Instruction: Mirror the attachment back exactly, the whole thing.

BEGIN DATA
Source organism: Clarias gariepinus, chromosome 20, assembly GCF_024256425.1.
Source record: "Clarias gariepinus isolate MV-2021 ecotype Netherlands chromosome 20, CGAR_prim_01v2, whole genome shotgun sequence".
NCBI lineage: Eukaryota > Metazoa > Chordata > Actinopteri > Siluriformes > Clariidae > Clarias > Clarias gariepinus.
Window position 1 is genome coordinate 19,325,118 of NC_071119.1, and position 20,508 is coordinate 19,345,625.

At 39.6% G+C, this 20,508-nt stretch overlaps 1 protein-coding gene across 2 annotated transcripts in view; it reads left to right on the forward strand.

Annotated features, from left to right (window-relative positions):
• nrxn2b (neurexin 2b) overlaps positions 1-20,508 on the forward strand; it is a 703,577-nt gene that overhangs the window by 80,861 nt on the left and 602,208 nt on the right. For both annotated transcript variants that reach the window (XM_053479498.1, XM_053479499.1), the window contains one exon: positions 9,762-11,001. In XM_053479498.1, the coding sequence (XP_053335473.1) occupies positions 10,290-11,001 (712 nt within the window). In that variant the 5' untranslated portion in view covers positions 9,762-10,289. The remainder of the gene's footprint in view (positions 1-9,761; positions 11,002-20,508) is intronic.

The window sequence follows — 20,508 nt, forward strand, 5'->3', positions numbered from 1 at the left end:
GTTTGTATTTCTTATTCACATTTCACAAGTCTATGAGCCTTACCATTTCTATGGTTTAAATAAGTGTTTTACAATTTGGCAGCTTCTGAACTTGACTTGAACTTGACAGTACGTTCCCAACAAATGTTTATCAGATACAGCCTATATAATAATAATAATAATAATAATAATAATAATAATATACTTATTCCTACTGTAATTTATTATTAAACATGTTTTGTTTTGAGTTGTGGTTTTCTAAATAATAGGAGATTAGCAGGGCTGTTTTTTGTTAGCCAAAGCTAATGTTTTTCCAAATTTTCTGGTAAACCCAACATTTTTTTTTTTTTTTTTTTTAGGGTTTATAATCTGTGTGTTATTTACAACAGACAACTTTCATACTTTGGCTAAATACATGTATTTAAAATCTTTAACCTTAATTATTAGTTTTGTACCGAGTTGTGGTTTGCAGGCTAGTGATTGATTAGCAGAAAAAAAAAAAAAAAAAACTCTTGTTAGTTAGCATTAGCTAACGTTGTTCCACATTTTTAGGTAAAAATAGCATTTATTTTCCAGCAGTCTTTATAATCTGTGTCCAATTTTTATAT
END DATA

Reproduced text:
Source organism: Clarias gariepinus, chromosome 20, assembly GCF_024256425.1.
Source record: "Clarias gariepinus isolate MV-2021 ecotype Netherlands chromosome 20, CGAR_prim_01v2, whole genome shotgun sequence".
NCBI lineage: Eukaryota > Metazoa > Chordata > Actinopteri > Siluriformes > Clariidae > Clarias > Clarias gariepinus.
Window position 1 is genome coordinate 19,325,118 of NC_071119.1, and position 20,508 is coordinate 19,345,625.

At 39.6% G+C, this 20,508-nt stretch overlaps 1 protein-coding gene across 2 annotated transcripts in view; it reads left to right on the forward strand.

Annotated features, from left to right (window-relative positions):
• nrxn2b (neurexin 2b) overlaps positions 1-20,508 on the forward strand; it is a 703,577-nt gene that overhangs the window by 80,861 nt on the left and 602,208 nt on the right. For both annotated transcript variants that reach the window (XM_053479498.1, XM_053479499.1), the window contains one exon: positions 9,762-11,001. In XM_053479498.1, the coding sequence (XP_053335473.1) occupies positions 10,290-11,001 (712 nt within the window). In that variant the 5' untranslated portion in view covers positions 9,762-10,289. The remainder of the gene's footprint in view (positions 1-9,761; positions 11,002-20,508) is intronic.

The window sequence follows — 20,508 nt, forward strand, 5'->3', positions numbered from 1 at the left end:
GTTTGTATTTCTTATTCACATTTCACAAGTCTATGAGCCTTACCATTTCTATGGTTTAAATAAGTGTTTTACAATTTGGCAGCTTCTGAACTTGACTTGAACTTGACAGTACGTTCCCAACAAATGTTTATCAGATACAGCCTATATAATAATAATAATAATAATAATAATAATAATAATATACTTATTCCTACTGTAATTTATTATTAAACATGTTTTGTTTTGAGTTGTGGTTTTCTAAATAATAGGAGATTAGCAGGGCTGTTTTTTGTTAGCCAAAGCTAATGTTTTTCCAAATTTTCTGGTAAACCCAACATTTTTTTTTTTTTTTTTTTTAGGGTTTATAATCTGTGTGTTATTTACAACAGACAACTTTCATACTTTGGCTAAATACATGTATTTAAAATCTTTAACCTTAATTATTAGTTTTGTACCGAGTTGTGGTTTGCAGGCTAGTGATTGATTAGCAGAAAAAAAAAAAAAAAAAACTCTTGTTAGTTAGCATTAGCTAACGTTGTTCCACATTTTTAGGTAAAAATAGCATTTATTTTCCAGCAGTCTTTATAATCTGTGTCCAATTTTTATAT